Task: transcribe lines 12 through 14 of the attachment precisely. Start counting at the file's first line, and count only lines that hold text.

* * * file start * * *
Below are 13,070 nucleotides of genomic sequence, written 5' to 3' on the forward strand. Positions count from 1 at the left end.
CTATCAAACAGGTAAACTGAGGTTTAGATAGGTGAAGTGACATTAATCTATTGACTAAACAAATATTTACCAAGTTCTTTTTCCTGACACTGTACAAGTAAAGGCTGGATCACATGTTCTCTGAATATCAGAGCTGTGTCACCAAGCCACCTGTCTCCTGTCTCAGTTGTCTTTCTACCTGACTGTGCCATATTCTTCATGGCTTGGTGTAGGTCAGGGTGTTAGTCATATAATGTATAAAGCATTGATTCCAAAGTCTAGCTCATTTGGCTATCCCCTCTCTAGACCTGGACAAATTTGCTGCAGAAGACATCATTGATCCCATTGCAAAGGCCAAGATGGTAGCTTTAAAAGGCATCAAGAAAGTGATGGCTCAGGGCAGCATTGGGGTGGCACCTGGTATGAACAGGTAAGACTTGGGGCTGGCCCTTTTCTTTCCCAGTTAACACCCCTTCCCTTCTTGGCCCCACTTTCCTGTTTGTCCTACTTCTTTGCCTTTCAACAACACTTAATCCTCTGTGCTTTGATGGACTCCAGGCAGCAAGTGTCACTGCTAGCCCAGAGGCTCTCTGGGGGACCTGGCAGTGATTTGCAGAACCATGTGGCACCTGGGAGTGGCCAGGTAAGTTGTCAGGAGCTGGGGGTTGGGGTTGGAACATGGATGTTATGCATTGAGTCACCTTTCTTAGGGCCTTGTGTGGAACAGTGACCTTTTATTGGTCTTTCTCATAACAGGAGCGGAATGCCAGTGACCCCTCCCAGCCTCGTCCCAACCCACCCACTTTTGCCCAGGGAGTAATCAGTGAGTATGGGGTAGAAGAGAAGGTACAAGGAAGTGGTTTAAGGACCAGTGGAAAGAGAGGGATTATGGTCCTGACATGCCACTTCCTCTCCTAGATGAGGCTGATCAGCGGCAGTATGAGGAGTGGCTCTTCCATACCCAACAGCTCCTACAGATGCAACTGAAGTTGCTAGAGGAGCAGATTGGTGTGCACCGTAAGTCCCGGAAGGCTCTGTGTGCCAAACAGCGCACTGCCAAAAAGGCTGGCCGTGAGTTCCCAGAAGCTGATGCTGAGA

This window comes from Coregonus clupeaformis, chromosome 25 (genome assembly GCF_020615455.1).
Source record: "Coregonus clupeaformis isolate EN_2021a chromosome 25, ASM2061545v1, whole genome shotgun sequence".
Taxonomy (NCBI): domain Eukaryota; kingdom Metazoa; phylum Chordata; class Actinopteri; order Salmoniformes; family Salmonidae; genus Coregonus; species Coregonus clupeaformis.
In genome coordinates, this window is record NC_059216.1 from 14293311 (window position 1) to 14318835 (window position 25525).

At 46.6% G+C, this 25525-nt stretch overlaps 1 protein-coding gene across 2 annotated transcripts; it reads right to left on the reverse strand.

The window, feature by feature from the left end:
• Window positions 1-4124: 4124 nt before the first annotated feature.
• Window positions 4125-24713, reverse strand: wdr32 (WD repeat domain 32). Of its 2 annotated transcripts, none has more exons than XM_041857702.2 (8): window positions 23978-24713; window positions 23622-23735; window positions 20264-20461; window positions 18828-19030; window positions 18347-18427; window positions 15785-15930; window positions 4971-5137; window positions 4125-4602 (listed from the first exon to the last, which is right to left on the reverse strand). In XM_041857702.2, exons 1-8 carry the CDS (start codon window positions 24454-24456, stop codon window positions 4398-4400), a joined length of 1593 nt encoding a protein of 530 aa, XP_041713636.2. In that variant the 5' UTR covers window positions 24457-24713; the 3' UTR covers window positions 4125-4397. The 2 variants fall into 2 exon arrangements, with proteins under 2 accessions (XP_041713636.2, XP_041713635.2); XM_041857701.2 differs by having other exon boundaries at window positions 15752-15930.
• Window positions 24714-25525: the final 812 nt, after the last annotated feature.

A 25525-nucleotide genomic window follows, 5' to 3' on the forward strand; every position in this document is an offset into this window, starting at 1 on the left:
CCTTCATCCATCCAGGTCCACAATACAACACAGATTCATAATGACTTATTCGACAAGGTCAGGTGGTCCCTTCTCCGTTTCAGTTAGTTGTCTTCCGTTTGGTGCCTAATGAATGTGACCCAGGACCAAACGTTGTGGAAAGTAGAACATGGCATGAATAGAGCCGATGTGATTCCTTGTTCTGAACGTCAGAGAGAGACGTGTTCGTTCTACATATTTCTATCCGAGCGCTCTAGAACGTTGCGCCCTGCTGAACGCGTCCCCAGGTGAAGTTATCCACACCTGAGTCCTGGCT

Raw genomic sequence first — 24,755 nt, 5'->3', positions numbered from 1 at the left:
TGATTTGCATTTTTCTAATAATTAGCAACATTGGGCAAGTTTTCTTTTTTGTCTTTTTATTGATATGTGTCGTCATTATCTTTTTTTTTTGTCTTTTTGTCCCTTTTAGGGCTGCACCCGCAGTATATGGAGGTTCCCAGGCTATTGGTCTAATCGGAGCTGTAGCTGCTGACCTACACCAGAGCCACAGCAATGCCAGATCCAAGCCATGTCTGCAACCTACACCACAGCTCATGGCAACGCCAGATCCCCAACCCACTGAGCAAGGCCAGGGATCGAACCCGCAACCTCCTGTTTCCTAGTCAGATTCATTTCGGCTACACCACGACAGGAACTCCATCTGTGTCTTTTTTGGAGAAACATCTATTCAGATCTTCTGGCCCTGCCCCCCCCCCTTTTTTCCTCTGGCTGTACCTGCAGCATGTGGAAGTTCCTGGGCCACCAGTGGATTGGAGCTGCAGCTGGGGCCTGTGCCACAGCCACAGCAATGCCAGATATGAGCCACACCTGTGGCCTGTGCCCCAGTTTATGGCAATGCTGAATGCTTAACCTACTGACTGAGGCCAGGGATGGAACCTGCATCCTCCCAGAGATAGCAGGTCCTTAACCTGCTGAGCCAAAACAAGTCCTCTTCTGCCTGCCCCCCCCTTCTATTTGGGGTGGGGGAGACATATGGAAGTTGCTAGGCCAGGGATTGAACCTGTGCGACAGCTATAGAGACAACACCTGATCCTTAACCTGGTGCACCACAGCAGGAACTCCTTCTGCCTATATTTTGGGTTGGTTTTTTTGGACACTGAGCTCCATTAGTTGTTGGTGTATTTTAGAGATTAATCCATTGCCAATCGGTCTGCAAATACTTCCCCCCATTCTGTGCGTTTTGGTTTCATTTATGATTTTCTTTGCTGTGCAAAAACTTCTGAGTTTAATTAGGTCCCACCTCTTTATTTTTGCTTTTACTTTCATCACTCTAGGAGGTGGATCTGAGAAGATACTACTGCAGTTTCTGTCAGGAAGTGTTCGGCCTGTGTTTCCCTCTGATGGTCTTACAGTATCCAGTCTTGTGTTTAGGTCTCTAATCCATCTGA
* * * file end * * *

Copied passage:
A 25525-nucleotide genomic window follows, 5' to 3' on the forward strand; every position in this document is an offset into this window, starting at 1 on the left:
CCTTCATCCATCCAGGTCCACAATACAACACAGATTCATAATGACTTATTCGACAAGGTCAGGTGGTCCCTTCTCCGTTTCAGTTAGTTGTCTTCCGTTTGGTGCCTAATGAATGTGACCCAGGACCAAACGTTGTGGAAAGTAGAACATGGCATGAATAGAGCCGATGTGATTCCTTGTTCTGAACGTCAGAGAGAGACGTGTTCGTTCTACATATTTCTATCCGAGCGCTCTAGAACGTTGCGCCCTGCTGAACGCGTCCCCAGGTGAAGTTATCCACACCTGAGTCCTGGCT

Raw genomic sequence first — 24,755 nt, 5'->3', positions numbered from 1 at the left: